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Book review - jQuery 1.3 with PHP

by Robert Basic on January 06, 2010.
Heads-up! You're reading an old post and the information in it is quite probably outdated.

Although I never wrote about jQuery here, I use it quite often and can pull of nice tricks with it. Also, bending any jQuery plugin to my will, was never a problem. But enough about me, you’re here cause of the book.

jQuery 1.3 with PHP is written by Kae Verens, a JavaScript and PHP developer. This book is aimed at PHP developers who have met only a few times with JavaScript and jQuery, but I believe even a novice programmer can gain knowledge from it – just be warned, the PHP examples are here for the sake of the examples only; about which the author warns throughout the book. As the author said: “This book is designed to help a PHP developer write some immediately-useful client-side applications without needing weeks of study”. And it will.

On the other hand, you need to know your HTML and CSS selectors, as the book only says that jQuery uses CSS selectors to select elements.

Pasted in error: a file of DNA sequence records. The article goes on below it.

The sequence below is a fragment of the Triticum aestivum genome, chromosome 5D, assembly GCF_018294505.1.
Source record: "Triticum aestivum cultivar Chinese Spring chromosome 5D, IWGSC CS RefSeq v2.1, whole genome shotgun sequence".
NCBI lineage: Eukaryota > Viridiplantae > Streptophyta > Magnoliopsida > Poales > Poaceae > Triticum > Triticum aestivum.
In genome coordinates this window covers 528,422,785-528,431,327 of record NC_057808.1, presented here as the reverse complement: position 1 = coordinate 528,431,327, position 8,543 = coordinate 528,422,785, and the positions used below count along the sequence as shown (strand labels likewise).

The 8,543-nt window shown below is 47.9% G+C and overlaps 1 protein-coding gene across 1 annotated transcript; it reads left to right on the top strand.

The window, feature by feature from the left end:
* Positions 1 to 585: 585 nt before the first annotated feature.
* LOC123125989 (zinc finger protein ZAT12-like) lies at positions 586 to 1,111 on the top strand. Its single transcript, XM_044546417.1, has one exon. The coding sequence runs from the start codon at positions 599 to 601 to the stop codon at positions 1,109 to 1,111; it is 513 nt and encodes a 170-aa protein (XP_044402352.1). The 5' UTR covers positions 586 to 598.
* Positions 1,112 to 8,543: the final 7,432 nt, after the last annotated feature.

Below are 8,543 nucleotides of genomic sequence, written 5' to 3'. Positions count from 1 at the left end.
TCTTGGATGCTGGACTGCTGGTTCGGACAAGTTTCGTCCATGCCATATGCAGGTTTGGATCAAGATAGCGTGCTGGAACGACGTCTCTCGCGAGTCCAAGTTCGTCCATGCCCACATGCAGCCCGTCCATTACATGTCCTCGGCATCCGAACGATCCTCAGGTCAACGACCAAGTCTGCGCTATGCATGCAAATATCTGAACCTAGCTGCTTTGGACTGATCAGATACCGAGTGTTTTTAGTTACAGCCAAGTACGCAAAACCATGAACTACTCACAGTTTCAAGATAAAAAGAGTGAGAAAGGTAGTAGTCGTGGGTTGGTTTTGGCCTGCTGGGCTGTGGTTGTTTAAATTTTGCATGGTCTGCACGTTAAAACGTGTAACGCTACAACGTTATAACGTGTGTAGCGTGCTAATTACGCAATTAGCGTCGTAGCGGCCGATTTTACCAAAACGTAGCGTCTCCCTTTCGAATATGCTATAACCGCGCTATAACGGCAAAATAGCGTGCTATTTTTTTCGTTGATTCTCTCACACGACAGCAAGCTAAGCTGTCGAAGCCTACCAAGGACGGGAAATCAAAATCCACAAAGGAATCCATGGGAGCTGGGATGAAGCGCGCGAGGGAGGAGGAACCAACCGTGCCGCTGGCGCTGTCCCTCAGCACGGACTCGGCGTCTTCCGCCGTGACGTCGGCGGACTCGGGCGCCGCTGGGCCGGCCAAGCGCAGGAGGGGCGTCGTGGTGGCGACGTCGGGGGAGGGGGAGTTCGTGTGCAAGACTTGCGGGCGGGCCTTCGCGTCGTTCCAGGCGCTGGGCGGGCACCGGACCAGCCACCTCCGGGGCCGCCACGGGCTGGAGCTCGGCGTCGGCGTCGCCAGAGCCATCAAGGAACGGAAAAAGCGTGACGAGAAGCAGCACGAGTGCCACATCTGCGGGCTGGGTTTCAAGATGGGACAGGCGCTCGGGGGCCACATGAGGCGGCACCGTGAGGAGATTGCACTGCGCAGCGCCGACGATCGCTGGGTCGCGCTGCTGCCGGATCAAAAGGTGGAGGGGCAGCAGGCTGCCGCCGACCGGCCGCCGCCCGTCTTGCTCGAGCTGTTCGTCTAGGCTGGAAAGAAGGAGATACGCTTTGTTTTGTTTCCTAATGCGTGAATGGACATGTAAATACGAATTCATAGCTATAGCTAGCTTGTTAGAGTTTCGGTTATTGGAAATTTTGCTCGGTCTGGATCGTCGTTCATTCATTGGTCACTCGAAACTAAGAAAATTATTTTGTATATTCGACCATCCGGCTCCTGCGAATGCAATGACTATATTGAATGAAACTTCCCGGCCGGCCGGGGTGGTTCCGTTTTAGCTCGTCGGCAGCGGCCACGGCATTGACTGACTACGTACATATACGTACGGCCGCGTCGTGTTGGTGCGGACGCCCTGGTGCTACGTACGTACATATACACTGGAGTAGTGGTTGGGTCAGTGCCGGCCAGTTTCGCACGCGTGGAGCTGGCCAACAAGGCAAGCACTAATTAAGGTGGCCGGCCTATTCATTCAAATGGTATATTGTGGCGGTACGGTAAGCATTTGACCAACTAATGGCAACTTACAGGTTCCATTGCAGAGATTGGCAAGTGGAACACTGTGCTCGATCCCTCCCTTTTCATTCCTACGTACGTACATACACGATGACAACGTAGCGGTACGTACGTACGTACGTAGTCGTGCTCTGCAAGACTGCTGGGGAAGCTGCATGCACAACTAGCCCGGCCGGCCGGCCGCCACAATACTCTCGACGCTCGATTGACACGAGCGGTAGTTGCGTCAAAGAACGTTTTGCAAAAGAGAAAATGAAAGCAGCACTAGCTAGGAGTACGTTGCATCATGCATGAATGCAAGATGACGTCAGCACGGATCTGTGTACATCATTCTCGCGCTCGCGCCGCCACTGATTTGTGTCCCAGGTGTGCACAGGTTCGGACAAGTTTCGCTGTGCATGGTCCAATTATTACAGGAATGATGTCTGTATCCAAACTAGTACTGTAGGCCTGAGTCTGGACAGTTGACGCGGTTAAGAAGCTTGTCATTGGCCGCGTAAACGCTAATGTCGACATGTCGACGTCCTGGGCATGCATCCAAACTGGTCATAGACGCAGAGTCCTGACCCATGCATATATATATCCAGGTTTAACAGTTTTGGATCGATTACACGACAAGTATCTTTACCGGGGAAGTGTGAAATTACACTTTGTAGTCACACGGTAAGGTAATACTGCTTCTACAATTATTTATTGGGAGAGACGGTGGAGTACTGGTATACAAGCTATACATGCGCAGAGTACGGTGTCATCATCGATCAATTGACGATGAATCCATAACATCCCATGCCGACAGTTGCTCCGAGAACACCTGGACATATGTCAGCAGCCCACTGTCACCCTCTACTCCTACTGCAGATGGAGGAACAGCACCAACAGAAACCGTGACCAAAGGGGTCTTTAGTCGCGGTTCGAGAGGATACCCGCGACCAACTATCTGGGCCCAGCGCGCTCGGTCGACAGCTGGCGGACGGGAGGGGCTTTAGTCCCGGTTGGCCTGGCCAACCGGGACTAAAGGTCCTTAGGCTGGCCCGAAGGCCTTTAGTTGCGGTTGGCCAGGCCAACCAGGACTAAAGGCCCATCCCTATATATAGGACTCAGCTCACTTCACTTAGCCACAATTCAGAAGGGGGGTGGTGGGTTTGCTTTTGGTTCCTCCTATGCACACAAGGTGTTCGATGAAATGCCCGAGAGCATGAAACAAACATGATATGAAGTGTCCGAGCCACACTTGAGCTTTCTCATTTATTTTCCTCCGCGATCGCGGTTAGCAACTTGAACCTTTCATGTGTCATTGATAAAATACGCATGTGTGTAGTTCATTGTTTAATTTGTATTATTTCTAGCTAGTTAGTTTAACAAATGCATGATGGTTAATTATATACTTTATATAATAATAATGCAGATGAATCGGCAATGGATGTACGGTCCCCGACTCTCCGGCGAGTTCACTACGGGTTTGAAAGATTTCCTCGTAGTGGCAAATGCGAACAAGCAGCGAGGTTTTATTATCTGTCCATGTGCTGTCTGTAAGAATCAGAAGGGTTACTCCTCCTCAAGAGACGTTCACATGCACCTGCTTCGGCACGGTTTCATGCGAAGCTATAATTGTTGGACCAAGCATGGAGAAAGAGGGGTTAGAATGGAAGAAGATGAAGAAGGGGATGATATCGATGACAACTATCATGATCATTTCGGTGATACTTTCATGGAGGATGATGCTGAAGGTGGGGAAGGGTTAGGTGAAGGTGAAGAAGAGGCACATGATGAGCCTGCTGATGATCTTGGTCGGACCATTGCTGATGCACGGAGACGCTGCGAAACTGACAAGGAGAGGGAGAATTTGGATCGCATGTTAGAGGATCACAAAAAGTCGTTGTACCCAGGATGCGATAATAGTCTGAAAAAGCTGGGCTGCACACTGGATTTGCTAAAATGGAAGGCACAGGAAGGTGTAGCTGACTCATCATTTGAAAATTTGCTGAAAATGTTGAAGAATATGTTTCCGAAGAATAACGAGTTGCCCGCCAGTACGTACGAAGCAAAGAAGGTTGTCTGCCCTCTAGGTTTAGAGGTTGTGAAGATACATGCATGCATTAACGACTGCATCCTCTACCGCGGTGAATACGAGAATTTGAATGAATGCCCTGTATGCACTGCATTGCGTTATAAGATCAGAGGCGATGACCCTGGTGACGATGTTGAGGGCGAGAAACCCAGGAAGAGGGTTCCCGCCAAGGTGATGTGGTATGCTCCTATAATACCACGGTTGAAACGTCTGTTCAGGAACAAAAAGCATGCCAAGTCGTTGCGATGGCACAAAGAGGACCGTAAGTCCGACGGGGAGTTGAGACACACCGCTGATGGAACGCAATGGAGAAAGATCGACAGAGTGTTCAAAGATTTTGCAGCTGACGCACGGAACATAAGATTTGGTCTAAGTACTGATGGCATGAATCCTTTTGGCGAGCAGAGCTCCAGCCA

The examples in the book are well explained and commented!

The book starts off with an introductory chapter about jQuery, what it is, why the author chose it over other JS libraries, what projects use jQuery and so on…

The “Quick tricks” chapter shows some really quick but useful tricks, such as dynamic select boxes, contextual help or inline editing. OK, you may have all done this before, but it’s a good starting point for getting to know jQuery.

From chapter 3 to chapter 9, the author shows how to do things like validating forms, creating an event calendar, managing files and folders from the browser, rotating, cropping, resizing images (with ImageMagick!) also from the browser or making lists sortable by dragging and dropping items. Of course, no one wants to reinvent the wheel, so all the examples are using plugins – either from the jQuery UI collection or “standalone” plugins that are “too specific” to be in the said collection.

My personal favorite chapter is the “Data tables” chapter, which shows how to present and use table data on your website by adding sort, filter and pagination functionality to your table. The example shown uses a table with over 2 million rows, which is worth mentioning, cause this way we know that it’ll work on a large dataset also.

The final chapter is reserved for optimizing the front-end code and reveals some stuff behind jQuery and JavaScript in general (I personally never knew that there’s a speed difference between different type of selectors).

In conclusion, if you’re a PHP dev wanting to “spice up” your apps, this book will most likely worth the money spent.

You can take a look at the Table of Contents, read the sample chapter, or just buy the book!

Tags: book, jquery, php, review.
Categories: Development, Programming.

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